Do you know someone who is negative? Nothing makes them happy. You could tell them they just won millions in a lottery and they respond, “yeah, I’m going to get $30 million instead of $50 million due to taxes.”

There are many people out there who take the silver lining to every situation and cut it to shreds, then cover it with dirt. Negativity is one of my least favorite traits I see in others and myself.

I’m guilty of being negative too. We all are. But some people are predisposed to being constantly negative. I believe those individuals are less healthy than the rest of us. Over the past few weeks it seems more and more negativity is around me. I don’t know why this is.

Is it society? Is it the news? Is it the economy? Or, is it simply people just don’t realize how good life actually is? Everything that we hear about the world around us, regardless of the source, is biased in some form. Everything is perspective. I’m not sure why, but perspectives lately are more dire than in recent memory.

Here’s where I relate my diatribe to parenting: negativity is bad for the children. So don’t be negative parents. This doesn’t mean we don’t teach our children the realities of life, we must. The world can be a harsh place. However, constant negativity does nothing to make the world a better place. Not to mention, staying positive is a good leadership trait and as parents we are the ultimate leaders.

I hope, for my son’s sake, there won’t be as much negativity around as he grows.

Sunday Morning Musings: What’s In A Birthday?

English: Frederick Daniel Hardy - The First Bi...

English: Frederick Daniel Hardy – The First Birthday Party Oil painting on canvas (Photo credit: Wikipedia)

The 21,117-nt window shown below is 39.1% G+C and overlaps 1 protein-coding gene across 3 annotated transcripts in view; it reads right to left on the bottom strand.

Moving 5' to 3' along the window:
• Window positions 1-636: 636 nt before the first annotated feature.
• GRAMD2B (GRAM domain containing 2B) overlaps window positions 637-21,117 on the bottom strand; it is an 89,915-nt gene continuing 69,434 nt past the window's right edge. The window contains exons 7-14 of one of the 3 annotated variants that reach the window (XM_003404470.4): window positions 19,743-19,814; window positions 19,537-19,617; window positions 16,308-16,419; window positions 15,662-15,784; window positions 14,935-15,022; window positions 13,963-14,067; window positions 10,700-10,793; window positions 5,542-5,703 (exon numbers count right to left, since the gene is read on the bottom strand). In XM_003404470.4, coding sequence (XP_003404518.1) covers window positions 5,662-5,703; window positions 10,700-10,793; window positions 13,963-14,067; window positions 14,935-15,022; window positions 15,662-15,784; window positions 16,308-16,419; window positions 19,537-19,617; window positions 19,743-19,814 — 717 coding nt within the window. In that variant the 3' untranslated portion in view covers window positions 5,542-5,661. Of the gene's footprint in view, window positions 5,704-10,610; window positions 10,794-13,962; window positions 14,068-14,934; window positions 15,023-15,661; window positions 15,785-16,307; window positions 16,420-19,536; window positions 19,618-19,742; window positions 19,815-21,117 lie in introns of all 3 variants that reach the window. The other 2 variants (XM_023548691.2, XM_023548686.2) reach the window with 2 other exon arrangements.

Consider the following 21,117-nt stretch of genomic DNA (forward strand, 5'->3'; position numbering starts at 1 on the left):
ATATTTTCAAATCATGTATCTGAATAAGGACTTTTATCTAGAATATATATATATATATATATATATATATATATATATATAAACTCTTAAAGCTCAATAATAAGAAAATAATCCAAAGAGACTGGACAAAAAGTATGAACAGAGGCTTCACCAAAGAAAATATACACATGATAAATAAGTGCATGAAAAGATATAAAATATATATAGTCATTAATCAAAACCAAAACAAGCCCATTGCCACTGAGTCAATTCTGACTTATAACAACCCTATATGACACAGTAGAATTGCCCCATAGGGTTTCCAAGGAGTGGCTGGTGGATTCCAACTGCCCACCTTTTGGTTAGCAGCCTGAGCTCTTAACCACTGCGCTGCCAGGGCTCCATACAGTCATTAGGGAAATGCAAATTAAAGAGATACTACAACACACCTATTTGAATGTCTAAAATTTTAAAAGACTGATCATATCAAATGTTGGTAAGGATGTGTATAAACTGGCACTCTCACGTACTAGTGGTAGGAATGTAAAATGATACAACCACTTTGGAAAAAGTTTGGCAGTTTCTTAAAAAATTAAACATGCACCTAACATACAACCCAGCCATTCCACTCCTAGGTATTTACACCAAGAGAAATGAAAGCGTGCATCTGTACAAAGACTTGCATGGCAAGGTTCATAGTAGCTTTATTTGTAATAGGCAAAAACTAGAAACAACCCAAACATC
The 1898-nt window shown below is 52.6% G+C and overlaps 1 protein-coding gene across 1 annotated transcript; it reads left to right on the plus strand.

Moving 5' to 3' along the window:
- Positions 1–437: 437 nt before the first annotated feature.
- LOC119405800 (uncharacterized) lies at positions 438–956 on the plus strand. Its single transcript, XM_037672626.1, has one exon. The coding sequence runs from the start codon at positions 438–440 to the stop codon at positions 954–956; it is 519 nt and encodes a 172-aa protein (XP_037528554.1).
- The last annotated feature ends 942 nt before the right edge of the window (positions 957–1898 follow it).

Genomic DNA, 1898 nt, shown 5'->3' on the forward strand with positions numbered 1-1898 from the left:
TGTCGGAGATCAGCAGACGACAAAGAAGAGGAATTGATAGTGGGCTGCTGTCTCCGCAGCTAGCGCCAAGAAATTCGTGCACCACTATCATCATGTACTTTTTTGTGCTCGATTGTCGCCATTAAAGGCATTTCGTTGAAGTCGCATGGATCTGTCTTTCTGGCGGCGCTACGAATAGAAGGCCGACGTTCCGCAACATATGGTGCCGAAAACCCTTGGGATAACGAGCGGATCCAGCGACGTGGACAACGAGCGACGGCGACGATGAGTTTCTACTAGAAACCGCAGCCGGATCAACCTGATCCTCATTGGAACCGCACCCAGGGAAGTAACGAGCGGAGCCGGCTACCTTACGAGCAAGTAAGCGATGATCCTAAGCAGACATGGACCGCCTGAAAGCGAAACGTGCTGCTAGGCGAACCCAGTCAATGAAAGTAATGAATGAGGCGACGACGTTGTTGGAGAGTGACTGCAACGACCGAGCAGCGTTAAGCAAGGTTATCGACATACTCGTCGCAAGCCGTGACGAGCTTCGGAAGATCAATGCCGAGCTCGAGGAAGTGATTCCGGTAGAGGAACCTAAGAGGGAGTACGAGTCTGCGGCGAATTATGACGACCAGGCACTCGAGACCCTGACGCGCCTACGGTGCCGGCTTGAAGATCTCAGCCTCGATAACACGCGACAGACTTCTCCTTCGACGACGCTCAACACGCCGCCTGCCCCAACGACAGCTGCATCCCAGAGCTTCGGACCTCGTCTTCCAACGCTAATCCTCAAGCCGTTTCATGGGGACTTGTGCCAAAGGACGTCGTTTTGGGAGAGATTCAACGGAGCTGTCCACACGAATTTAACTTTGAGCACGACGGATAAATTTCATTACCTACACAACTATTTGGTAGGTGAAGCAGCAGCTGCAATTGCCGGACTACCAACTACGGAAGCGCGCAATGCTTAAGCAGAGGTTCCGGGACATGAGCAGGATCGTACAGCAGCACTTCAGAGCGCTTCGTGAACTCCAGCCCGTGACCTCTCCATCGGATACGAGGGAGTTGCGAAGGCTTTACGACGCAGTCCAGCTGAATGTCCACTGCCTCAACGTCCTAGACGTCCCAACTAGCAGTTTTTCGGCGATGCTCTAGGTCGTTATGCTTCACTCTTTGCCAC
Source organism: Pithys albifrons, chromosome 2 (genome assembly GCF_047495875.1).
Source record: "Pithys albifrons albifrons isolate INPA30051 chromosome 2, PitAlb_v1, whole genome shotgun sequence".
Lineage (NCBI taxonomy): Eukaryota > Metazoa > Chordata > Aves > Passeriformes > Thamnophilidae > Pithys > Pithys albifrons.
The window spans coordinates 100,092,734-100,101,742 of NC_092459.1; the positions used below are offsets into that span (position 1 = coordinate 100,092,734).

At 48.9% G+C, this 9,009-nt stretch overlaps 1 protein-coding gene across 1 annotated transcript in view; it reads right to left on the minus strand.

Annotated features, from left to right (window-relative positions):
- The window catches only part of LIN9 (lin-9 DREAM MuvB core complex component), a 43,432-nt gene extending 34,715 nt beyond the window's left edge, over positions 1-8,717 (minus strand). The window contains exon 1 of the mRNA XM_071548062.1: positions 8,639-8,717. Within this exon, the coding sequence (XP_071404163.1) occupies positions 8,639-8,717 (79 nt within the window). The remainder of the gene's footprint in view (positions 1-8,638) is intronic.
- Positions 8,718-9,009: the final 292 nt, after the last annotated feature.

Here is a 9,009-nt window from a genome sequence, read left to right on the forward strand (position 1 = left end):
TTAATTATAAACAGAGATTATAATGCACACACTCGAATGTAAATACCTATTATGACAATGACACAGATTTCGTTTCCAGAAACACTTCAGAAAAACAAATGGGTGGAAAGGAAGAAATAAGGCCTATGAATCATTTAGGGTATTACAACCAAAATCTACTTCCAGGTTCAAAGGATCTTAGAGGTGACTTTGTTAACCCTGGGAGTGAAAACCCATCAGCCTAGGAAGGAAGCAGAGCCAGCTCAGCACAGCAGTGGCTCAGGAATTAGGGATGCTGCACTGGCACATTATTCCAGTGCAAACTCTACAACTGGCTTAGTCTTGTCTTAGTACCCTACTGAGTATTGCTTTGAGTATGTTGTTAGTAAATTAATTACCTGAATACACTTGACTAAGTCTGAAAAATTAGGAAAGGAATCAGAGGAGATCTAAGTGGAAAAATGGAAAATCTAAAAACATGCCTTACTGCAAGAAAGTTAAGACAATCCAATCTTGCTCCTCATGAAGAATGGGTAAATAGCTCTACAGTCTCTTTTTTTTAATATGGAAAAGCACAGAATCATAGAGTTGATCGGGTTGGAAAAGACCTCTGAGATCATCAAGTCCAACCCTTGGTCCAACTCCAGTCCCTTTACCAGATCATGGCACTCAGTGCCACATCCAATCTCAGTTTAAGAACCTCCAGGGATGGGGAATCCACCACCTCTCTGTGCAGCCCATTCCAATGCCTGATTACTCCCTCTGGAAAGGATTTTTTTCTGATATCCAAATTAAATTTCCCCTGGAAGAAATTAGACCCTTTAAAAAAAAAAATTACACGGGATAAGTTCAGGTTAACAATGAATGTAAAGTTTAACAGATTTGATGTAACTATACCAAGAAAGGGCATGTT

Little A just turned one. Yes one. When others would say how fast time flies, I never paid much attention. I was wrong, time does fly.

This past year was amazing. But what’s in a birthday? Little A is getting not one, but four parties. Thanks to family….situations, and geography, four parties is actually easier.

That’s multiple sets of first birthday party supplies, and four special first birthday balloons. Which, since three parties are down, those three balloons are still floating in our living room. Helium is amazing.

I’ve also realized the first birthday party is more for mommy and daddy. The little guy has no clue. Although I think he’s starting to question why we keep trying to feed him cake every weekend.

We have one more party to go and in some ways I will be glad when it’s over. But I’m trying to take as much of this in as I can. The little one will be one only once. Time does fly when you’re having fun.

Happy birthday Little A.

Love, Daddy.

Like Love, Bullying Starts In the Home Too

If you don’t believe bullying is a problem, then maybe you are the bully. I recently witnessed someone attempt to be funny by insulting others. Needless to say, it was a memorable moment, but for all the wrong reasons.

There was nothing funny about it. The individual succeeded in denigrating others. What this person thought was funny, really wasn’t funny. It was hurtful, offensive, and quite honestly disgusting.

So what does this have to do with bullying? Simple, the same mindset that led to this speech is the same mindset that teaches children to bully other children.

Love starts in the home, but so does bullying. We as parents are educators. Our children mimic everything we do. They learn from our words and if we as adults say it’s OK to make fun of someone based on their health, mental or emotional state, weight, or economic status, then not only are we fools, but we are setting our children up for failure.

Growing up I faced my fair share of insults and bullies. I was fortunate to have loving parents who supported me. I had awesome friends and I learned to ignore the pompous-asses of the world.

I’ve also learned if you need to insult someone to be funny, face it, your not funny. Children need to be taught what’s right and what’s wrong. Humiliating someone is wrong.

Bullying, like everything else, begins at home. I fear the individual above will never realize their problem. Humility is a virtue, humiliation is just wrong.